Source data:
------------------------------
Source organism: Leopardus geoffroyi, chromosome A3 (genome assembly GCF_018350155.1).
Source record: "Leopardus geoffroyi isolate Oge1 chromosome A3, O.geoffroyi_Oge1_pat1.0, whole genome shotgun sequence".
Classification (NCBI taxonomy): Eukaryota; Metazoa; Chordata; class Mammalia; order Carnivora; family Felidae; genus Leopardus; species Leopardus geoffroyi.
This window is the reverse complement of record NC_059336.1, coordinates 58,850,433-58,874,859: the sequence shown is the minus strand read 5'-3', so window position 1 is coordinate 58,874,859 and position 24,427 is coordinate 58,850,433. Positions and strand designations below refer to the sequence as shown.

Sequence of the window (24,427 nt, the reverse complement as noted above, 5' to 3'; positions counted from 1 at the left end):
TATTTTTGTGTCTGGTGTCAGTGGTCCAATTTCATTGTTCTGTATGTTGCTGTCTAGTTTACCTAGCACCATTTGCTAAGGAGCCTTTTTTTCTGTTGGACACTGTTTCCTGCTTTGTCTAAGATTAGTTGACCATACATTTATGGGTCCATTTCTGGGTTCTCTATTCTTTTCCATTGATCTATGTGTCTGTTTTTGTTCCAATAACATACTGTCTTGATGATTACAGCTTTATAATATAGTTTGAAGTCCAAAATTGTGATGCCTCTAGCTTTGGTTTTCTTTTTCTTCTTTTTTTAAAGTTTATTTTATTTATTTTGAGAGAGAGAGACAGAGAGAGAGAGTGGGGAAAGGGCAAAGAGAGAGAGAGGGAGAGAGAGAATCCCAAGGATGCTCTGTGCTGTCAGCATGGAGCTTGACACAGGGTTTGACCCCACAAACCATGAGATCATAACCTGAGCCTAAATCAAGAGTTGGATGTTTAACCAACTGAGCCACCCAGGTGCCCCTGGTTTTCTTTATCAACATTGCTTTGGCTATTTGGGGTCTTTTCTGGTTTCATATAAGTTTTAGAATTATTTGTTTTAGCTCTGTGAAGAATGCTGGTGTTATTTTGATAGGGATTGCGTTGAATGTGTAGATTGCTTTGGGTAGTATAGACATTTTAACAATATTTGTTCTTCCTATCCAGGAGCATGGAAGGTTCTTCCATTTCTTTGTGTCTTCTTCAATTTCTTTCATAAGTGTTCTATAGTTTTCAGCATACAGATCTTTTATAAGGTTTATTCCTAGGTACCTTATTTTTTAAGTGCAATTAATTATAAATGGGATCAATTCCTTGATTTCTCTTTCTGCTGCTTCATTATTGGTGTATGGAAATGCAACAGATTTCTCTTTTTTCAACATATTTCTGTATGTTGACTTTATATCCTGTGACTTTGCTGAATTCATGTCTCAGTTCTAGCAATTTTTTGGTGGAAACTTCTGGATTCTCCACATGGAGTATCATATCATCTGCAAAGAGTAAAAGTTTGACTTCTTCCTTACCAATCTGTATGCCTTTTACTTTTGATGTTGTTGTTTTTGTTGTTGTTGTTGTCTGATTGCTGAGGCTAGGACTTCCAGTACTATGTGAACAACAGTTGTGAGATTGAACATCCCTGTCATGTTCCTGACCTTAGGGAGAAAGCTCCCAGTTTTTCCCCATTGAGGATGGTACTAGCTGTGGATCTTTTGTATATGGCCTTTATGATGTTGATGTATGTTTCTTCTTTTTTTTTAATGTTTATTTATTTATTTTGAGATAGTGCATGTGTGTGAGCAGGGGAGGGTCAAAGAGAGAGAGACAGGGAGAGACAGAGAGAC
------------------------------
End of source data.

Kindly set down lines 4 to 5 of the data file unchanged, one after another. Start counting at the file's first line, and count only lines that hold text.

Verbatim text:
This window is the reverse complement of record NC_059336.1, coordinates 58,850,433-58,874,859: the sequence shown is the minus strand read 5'-3', so window position 1 is coordinate 58,874,859 and position 24,427 is coordinate 58,850,433. Positions and strand designations below refer to the sequence as shown.

Sequence of the window (24,427 nt, the reverse complement as noted above, 5' to 3'; positions counted from 1 at the left end):